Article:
Lately there have been more stories popping up about stolen dogs, lost dogs and missing dogs. Dog theft is up but since dog theft is treated, statistically, like any other property theft, it’s almost impossible to really track any numbers.

One thing for sure, dogs are being seen as ‘opportunities’ to the unscrupulous. They steal them, they sell them and they are even ransoming them back to the owners.

The latest scam seems to be aimed at the owners of lost dogs. Imagine, you lose your dog somehow, it’s heartbreaking! You worry and wonder. You plaster posters everywhere, check out shelters, contact lost dog websites to send out alerts, offer a reward.

Then you get a call from someone saying they found your dog. You’re ecstatic!! And this it seems is when the scam starts;

The pitch: “I found your lost dog!”

The scam: A phone call from someone who reports finding a beloved pooch is usually cause for celebration. But Western Union warns that it could be a cruel scam. The company has received reports from owners of lost dogs who say they’ve been called by people identifying themselves as truckers. The dog, a supposed trucker says, was found along a highway.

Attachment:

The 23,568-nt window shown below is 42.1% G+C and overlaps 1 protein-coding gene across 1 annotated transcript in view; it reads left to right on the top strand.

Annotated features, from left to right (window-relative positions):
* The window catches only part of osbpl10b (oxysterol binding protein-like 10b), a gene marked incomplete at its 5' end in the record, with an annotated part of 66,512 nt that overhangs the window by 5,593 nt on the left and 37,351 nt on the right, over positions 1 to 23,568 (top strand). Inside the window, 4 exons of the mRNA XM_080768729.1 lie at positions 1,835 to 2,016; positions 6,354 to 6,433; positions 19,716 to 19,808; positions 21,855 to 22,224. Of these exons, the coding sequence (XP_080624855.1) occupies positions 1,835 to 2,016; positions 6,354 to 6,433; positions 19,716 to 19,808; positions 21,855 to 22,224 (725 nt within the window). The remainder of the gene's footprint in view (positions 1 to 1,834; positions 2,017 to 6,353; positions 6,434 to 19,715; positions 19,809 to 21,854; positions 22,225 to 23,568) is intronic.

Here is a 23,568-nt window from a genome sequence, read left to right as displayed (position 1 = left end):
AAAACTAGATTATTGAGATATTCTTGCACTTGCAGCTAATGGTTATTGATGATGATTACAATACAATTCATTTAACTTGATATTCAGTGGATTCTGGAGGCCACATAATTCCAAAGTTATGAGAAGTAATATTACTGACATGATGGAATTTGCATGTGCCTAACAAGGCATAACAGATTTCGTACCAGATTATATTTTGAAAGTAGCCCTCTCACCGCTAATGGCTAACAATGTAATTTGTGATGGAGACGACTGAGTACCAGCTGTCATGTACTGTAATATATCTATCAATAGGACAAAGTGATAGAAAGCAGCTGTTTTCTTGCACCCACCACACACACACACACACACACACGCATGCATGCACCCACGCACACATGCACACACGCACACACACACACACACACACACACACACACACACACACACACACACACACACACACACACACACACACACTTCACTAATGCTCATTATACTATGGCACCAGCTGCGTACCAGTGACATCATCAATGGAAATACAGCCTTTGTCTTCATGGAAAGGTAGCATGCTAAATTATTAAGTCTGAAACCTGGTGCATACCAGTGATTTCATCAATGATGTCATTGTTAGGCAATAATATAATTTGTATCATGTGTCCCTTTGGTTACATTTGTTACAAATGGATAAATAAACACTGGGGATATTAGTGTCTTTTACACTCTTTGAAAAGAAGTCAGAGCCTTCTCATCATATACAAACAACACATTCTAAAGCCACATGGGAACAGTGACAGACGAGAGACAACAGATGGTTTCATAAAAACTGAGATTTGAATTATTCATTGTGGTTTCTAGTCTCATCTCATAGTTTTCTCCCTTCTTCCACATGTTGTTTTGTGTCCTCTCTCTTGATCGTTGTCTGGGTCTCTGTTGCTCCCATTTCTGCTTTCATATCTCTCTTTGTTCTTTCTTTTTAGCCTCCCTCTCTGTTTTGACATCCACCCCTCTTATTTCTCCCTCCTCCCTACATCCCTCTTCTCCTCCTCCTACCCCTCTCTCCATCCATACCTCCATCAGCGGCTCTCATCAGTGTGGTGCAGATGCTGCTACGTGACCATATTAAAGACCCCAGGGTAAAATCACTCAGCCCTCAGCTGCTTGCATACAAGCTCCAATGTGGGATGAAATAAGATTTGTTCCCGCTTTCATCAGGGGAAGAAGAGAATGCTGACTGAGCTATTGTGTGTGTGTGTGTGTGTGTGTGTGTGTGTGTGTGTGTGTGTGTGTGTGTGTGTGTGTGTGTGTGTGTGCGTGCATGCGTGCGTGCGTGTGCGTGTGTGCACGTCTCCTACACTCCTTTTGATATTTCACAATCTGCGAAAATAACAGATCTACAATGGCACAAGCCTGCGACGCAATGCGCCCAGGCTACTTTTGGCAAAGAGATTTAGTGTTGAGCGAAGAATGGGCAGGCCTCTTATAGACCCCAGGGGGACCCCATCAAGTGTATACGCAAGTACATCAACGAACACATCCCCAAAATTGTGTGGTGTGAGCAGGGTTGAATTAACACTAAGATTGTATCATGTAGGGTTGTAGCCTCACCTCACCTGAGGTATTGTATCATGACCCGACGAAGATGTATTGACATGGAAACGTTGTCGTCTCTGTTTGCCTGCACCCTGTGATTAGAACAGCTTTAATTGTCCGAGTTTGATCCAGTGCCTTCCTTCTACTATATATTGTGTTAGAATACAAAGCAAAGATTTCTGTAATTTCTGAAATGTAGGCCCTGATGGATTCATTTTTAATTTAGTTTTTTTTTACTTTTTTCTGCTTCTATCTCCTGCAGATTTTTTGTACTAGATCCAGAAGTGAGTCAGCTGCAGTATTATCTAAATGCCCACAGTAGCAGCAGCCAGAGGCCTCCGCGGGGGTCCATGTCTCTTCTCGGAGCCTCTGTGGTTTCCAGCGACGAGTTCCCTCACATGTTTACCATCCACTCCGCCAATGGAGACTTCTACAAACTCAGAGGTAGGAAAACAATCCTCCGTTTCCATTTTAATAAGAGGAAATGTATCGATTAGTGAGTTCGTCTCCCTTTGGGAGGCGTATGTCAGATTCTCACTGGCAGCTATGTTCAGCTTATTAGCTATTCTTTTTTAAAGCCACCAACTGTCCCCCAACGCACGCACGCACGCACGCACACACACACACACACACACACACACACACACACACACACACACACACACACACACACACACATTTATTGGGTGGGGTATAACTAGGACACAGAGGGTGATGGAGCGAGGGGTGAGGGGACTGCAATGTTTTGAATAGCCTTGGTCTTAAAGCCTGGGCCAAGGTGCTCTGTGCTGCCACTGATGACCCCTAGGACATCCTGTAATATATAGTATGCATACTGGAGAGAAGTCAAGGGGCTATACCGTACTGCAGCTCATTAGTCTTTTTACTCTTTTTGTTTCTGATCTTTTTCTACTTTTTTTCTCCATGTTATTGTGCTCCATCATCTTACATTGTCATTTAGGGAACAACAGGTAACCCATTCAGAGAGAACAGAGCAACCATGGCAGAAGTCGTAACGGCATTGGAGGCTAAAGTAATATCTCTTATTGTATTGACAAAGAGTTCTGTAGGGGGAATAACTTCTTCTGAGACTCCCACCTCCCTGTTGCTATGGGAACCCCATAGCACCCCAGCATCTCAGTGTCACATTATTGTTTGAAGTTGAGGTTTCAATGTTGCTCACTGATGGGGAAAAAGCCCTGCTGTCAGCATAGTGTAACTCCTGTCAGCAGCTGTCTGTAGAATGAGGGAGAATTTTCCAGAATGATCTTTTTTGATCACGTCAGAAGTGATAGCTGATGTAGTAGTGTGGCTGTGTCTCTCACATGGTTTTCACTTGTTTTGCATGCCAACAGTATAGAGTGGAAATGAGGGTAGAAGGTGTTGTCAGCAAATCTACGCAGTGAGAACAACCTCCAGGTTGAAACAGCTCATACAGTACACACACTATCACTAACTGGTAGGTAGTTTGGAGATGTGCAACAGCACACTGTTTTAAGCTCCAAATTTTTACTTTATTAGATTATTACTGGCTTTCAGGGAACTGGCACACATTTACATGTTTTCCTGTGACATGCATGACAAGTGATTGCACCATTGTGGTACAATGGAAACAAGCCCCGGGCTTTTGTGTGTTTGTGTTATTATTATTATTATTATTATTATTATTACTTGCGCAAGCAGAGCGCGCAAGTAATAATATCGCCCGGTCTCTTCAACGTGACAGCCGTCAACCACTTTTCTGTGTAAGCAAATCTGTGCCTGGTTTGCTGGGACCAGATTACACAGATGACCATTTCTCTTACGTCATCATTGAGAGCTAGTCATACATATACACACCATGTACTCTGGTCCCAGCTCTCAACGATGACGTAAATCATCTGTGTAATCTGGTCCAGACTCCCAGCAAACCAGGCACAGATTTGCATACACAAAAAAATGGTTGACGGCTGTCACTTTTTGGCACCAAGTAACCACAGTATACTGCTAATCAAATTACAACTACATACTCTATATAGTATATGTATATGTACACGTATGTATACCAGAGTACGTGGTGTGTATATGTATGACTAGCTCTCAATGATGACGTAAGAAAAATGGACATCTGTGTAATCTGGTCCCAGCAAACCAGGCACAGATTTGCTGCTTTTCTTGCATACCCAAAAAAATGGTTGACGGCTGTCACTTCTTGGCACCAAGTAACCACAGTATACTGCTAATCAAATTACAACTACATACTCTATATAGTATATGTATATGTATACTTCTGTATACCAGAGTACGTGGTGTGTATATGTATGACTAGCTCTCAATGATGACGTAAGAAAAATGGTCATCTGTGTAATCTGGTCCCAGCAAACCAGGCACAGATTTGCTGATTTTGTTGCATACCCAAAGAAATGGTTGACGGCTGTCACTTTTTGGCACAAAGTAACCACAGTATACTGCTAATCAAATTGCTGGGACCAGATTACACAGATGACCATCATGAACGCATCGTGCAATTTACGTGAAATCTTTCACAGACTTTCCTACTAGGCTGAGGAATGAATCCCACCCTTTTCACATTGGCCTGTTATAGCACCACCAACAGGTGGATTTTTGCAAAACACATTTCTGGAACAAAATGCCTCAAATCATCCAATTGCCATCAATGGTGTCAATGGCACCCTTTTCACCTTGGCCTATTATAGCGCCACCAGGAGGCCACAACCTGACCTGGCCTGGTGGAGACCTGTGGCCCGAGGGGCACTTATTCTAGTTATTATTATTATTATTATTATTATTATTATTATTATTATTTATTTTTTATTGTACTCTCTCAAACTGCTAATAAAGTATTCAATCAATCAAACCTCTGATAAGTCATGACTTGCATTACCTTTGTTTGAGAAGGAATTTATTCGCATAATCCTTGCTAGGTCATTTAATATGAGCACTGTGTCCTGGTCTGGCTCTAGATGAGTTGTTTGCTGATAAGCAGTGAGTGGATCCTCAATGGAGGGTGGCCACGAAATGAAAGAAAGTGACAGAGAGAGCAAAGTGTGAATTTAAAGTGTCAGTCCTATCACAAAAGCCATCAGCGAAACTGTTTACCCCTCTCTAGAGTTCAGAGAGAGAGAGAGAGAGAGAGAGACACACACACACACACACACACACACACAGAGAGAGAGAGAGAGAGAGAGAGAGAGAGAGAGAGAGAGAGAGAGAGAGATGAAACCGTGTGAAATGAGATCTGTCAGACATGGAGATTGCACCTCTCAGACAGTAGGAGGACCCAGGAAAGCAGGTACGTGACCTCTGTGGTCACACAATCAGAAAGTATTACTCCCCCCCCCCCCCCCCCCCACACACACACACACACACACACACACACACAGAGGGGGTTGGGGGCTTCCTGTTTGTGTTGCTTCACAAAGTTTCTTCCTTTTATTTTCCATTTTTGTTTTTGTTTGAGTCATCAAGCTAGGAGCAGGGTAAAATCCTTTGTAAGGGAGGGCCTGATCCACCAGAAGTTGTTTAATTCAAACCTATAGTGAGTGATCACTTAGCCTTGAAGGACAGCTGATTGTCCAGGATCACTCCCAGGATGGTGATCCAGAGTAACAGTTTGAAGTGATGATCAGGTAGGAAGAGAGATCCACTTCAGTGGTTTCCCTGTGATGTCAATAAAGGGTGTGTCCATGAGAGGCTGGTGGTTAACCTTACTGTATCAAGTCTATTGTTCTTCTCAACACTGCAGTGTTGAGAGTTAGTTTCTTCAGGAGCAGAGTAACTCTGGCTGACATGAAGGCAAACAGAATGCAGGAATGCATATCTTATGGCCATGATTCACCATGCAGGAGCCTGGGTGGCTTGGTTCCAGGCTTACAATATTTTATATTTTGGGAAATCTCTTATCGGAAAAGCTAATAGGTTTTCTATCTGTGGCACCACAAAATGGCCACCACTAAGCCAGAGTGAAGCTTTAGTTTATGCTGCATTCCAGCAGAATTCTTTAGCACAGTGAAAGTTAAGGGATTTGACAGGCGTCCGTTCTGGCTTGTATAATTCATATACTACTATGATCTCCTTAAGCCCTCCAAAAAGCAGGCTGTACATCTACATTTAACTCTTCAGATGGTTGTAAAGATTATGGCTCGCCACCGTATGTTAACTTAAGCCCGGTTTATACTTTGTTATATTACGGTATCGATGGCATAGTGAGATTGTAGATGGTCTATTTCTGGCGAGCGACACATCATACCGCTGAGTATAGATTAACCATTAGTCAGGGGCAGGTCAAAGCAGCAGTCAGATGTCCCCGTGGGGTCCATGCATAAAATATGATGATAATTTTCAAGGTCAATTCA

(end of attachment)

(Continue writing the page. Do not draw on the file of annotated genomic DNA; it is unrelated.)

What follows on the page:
How it works: The driver says there was no time to get the dog home because of a tight delivery schedule. Now the truck is across the country, but the trucker offers to put the dog on a flight. All you have to do is wire money for the fare. Or sometimes the trucker will also say the dog was injured, and request additional money to cover vet bills.

The outcome: You show up at the airport to meet the flight, but your dog doesn’t arrive. The con artist had gotten your number off a “lost dog” poster or advertisement and never had the pet at all. The nearly surefire way to tell this was a scam was that the money had to be wired — that makes it easy for the fraudster to pick it up and hard for you to trace it.

Advice: Western Union suggests that anyone who is phoned long distance by a person claiming to have found a lost pet ask questions about the animal that are outside the scope of what was on a poster or in an ad. In any case, always be wary if a stranger requests funds be sent by wire. (LA Times)

Dog lovers, dog owners, beware!! There are too many people out there ready to prey on you and it seems they keep coming up with ways to separate you from your hard earned money to line their own sneaky pockets!!

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